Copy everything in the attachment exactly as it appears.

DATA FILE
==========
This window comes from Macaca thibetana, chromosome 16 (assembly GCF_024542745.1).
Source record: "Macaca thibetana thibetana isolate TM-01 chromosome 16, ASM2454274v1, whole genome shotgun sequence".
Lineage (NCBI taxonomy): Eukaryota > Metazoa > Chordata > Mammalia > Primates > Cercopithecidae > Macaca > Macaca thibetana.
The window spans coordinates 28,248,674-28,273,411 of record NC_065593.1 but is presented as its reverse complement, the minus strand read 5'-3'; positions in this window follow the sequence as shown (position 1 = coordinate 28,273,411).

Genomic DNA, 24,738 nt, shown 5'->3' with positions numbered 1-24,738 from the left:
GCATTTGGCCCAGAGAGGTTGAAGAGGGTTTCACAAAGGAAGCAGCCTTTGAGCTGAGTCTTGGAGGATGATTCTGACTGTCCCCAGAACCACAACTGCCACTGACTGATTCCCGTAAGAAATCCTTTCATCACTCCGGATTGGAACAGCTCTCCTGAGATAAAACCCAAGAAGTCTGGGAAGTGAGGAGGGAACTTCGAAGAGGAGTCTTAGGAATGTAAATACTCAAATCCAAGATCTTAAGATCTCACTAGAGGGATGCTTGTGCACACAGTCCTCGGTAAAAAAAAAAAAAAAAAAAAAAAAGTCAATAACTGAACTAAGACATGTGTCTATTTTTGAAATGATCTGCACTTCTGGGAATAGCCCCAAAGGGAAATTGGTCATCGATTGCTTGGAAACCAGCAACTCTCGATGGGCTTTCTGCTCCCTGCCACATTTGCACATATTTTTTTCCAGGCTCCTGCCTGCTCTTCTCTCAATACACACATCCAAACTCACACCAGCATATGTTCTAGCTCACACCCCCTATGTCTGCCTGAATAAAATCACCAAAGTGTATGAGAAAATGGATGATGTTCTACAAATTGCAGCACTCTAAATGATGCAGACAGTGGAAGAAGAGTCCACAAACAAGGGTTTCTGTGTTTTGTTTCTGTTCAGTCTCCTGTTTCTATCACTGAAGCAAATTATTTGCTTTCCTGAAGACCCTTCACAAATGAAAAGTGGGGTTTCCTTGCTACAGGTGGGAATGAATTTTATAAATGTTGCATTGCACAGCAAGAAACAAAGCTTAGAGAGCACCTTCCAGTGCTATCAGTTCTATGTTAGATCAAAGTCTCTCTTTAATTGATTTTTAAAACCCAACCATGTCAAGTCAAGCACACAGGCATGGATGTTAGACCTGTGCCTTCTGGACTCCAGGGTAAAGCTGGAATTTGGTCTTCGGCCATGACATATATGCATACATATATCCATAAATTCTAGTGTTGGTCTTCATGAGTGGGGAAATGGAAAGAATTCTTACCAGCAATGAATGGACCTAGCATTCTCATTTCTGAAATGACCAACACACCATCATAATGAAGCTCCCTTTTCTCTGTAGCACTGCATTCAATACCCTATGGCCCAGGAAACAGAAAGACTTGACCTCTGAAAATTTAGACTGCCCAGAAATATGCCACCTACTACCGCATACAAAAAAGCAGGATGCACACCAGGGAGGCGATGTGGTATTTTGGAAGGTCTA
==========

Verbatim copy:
This window comes from Macaca thibetana, chromosome 16 (assembly GCF_024542745.1).
Source record: "Macaca thibetana thibetana isolate TM-01 chromosome 16, ASM2454274v1, whole genome shotgun sequence".
Lineage (NCBI taxonomy): Eukaryota > Metazoa > Chordata > Mammalia > Primates > Cercopithecidae > Macaca > Macaca thibetana.
The window spans coordinates 28,248,674-28,273,411 of record NC_065593.1 but is presented as its reverse complement, the minus strand read 5'-3'; positions in this window follow the sequence as shown (position 1 = coordinate 28,273,411).

Genomic DNA, 24,738 nt, shown 5'->3' with positions numbered 1-24,738 from the left:
GCATTTGGCCCAGAGAGGTTGAAGAGGGTTTCACAAAGGAAGCAGCCTTTGAGCTGAGTCTTGGAGGATGATTCTGACTGTCCCCAGAACCACAACTGCCACTGACTGATTCCCGTAAGAAATCCTTTCATCACTCCGGATTGGAACAGCTCTCCTGAGATAAAACCCAAGAAGTCTGGGAAGTGAGGAGGGAACTTCGAAGAGGAGTCTTAGGAATGTAAATACTCAAATCCAAGATCTTAAGATCTCACTAGAGGGATGCTTGTGCACACAGTCCTCGGTAAAAAAAAAAAAAAAAAAAAAAAAGTCAATAACTGAACTAAGACATGTGTCTATTTTTGAAATGATCTGCACTTCTGGGAATAGCCCCAAAGGGAAATTGGTCATCGATTGCTTGGAAACCAGCAACTCTCGATGGGCTTTCTGCTCCCTGCCACATTTGCACATATTTTTTTCCAGGCTCCTGCCTGCTCTTCTCTCAATACACACATCCAAACTCACACCAGCATATGTTCTAGCTCACACCCCCTATGTCTGCCTGAATAAAATCACCAAAGTGTATGAGAAAATGGATGATGTTCTACAAATTGCAGCACTCTAAATGATGCAGACAGTGGAAGAAGAGTCCACAAACAAGGGTTTCTGTGTTTTGTTTCTGTTCAGTCTCCTGTTTCTATCACTGAAGCAAATTATTTGCTTTCCTGAAGACCCTTCACAAATGAAAAGTGGGGTTTCCTTGCTACAGGTGGGAATGAATTTTATAAATGTTGCATTGCACAGCAAGAAACAAAGCTTAGAGAGCACCTTCCAGTGCTATCAGTTCTATGTTAGATCAAAGTCTCTCTTTAATTGATTTTTAAAACCCAACCATGTCAAGTCAAGCACACAGGCATGGATGTTAGACCTGTGCCTTCTGGACTCCAGGGTAAAGCTGGAATTTGGTCTTCGGCCATGACATATATGCATACATATATCCATAAATTCTAGTGTTGGTCTTCATGAGTGGGGAAATGGAAAGAATTCTTACCAGCAATGAATGGACCTAGCATTCTCATTTCTGAAATGACCAACACACCATCATAATGAAGCTCCCTTTTCTCTGTAGCACTGCATTCAATACCCTATGGCCCAGGAAACAGAAAGACTTGACCTCTGAAAATTTAGACTGCCCAGAAATATGCCACCTACTACCGCATACAAAAAAGCAGGATGCACACCAGGGAGGCGATGTGGTATTTTGGAAGGTCTA